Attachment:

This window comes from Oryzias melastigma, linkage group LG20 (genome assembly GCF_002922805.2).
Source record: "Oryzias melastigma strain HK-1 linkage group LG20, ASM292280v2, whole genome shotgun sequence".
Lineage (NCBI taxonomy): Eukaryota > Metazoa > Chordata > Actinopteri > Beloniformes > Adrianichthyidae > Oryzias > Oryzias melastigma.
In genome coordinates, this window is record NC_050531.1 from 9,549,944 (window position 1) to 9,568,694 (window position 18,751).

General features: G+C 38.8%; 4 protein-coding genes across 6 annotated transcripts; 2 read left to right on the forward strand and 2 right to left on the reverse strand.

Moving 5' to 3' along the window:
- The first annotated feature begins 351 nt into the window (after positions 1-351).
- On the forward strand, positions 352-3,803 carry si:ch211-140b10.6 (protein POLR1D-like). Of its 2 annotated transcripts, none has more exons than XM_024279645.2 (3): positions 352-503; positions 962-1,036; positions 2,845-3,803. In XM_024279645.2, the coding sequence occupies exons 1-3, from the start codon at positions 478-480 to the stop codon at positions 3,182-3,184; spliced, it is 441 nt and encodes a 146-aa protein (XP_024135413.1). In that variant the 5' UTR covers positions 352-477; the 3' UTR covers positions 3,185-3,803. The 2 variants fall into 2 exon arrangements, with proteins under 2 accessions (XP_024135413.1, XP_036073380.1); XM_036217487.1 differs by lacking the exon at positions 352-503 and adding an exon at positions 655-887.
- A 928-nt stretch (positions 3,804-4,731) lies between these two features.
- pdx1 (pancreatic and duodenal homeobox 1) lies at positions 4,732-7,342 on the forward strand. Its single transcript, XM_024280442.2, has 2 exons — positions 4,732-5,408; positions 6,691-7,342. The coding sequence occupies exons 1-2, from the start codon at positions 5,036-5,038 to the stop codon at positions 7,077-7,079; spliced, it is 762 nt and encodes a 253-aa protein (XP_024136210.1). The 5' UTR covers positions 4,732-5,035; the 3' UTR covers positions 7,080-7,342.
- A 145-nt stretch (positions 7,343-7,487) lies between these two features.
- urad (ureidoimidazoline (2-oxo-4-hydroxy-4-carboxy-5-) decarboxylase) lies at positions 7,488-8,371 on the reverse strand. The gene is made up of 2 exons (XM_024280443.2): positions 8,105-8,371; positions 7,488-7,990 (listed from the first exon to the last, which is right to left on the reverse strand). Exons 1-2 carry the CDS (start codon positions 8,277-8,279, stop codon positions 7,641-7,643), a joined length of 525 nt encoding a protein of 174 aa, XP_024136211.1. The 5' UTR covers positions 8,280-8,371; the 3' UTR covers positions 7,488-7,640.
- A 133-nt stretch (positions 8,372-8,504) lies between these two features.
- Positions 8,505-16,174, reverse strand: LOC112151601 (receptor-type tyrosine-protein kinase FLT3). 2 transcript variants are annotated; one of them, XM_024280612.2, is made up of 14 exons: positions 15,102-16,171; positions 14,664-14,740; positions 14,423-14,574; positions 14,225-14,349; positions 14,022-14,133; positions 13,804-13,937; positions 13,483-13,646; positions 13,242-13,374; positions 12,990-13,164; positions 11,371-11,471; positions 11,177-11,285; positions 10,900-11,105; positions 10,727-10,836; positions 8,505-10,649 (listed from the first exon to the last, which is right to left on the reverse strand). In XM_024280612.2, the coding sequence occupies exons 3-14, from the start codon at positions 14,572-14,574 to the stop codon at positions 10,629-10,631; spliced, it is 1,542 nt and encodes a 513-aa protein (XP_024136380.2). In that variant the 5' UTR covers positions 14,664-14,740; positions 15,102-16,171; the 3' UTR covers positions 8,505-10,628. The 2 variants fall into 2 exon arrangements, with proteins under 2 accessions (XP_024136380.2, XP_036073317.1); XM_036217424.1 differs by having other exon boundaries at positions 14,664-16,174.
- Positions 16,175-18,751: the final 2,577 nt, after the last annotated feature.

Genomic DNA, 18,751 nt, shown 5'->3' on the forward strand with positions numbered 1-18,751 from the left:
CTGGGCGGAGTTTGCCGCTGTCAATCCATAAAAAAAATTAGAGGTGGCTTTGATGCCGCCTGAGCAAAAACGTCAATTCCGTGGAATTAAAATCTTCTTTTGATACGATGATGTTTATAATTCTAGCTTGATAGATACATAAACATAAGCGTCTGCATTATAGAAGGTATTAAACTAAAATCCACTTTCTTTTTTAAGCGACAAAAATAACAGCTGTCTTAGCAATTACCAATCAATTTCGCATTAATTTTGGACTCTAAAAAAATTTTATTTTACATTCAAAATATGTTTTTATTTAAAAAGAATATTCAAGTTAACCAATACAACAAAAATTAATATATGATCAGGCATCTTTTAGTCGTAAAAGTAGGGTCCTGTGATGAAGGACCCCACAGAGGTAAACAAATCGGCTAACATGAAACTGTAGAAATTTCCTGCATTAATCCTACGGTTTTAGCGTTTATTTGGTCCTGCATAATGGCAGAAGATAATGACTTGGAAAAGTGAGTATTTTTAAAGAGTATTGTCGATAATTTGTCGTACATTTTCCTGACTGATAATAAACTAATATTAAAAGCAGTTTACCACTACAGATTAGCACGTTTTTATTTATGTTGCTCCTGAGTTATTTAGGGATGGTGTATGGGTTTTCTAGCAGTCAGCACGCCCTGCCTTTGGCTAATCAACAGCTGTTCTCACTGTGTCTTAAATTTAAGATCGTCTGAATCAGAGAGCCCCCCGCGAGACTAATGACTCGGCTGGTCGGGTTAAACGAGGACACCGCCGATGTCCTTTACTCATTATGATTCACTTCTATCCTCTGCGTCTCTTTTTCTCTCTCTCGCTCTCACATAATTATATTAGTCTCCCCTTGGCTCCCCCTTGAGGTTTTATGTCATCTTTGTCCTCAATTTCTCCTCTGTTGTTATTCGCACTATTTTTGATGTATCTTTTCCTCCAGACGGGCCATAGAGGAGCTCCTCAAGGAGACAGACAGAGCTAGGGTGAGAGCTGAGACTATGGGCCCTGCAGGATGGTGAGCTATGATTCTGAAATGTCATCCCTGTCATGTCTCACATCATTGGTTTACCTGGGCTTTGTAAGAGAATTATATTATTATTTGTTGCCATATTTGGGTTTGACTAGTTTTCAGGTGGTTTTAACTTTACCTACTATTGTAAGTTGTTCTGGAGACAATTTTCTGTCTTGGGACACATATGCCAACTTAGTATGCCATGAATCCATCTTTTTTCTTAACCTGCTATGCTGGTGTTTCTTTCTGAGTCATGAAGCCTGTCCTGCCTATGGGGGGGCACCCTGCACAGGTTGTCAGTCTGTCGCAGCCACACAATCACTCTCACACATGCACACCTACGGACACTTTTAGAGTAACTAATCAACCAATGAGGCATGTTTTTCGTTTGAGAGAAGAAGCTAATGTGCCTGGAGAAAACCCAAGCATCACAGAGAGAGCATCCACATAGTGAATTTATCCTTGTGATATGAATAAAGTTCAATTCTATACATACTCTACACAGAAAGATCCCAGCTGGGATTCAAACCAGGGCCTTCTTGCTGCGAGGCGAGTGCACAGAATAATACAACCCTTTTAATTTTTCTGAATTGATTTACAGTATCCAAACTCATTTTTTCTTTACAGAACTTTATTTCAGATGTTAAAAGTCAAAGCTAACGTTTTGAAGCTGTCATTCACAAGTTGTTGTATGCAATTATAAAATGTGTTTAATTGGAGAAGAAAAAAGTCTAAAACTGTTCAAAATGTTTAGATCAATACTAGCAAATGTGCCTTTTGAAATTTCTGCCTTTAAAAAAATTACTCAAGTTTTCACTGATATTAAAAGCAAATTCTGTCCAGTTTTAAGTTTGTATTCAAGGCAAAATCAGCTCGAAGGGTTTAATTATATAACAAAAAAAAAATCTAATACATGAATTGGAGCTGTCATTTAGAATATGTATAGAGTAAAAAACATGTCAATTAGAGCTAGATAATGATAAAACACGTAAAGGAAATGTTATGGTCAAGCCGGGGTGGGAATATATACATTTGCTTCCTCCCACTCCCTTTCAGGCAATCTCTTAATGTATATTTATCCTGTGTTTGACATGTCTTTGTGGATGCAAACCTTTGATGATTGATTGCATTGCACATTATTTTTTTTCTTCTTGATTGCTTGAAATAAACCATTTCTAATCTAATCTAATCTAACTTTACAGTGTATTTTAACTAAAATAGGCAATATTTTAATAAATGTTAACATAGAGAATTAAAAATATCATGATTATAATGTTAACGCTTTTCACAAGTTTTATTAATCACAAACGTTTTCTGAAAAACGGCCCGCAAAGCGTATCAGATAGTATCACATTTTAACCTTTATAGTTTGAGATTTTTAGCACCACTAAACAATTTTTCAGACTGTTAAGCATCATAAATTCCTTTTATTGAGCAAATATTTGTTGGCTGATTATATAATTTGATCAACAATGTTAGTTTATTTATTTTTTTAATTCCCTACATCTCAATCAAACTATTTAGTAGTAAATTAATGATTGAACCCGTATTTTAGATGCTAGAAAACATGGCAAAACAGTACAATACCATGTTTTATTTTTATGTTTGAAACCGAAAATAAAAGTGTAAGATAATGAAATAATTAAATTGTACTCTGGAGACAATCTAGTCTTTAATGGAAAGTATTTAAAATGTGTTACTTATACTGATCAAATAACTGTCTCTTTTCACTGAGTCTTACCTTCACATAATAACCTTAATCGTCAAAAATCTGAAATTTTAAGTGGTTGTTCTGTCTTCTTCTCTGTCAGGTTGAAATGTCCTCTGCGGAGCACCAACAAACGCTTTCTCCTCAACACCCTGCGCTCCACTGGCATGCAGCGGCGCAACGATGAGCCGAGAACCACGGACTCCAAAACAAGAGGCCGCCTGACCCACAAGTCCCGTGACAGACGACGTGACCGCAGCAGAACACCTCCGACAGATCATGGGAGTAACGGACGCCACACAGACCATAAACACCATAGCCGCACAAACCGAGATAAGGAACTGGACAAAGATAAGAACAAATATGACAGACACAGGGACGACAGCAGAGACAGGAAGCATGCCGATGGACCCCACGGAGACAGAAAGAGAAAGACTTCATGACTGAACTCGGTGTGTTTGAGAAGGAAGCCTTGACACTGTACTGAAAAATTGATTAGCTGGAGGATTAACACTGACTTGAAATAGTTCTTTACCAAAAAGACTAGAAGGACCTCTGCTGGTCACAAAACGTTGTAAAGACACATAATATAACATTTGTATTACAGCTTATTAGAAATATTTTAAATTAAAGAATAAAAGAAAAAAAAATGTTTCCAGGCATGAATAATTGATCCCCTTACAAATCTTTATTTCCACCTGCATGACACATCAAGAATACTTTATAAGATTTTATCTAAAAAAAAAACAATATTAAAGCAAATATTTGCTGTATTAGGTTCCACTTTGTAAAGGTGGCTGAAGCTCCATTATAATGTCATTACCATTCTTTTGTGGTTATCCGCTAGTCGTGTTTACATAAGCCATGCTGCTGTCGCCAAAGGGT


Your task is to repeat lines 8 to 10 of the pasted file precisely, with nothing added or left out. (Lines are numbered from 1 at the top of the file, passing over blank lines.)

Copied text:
- On the forward strand, positions 352-3,803 carry si:ch211-140b10.6 (protein POLR1D-like). Of its 2 annotated transcripts, none has more exons than XM_024279645.2 (3): positions 352-503; positions 962-1,036; positions 2,845-3,803. In XM_024279645.2, the coding sequence occupies exons 1-3, from the start codon at positions 478-480 to the stop codon at positions 3,182-3,184; spliced, it is 441 nt and encodes a 146-aa protein (XP_024135413.1). In that variant the 5' UTR covers positions 352-477; the 3' UTR covers positions 3,185-3,803. The 2 variants fall into 2 exon arrangements, with proteins under 2 accessions (XP_024135413.1, XP_036073380.1); XM_036217487.1 differs by lacking the exon at positions 352-503 and adding an exon at positions 655-887.
- A 928-nt stretch (positions 3,804-4,731) lies between these two features.
- pdx1 (pancreatic and duodenal homeobox 1) lies at positions 4,732-7,342 on the forward strand. Its single transcript, XM_024280442.2, has 2 exons — positions 4,732-5,408; positions 6,691-7,342. The coding sequence occupies exons 1-2, from the start codon at positions 5,036-5,038 to the stop codon at positions 7,077-7,079; spliced, it is 762 nt and encodes a 253-aa protein (XP_024136210.1). The 5' UTR covers positions 4,732-5,035; the 3' UTR covers positions 7,080-7,342.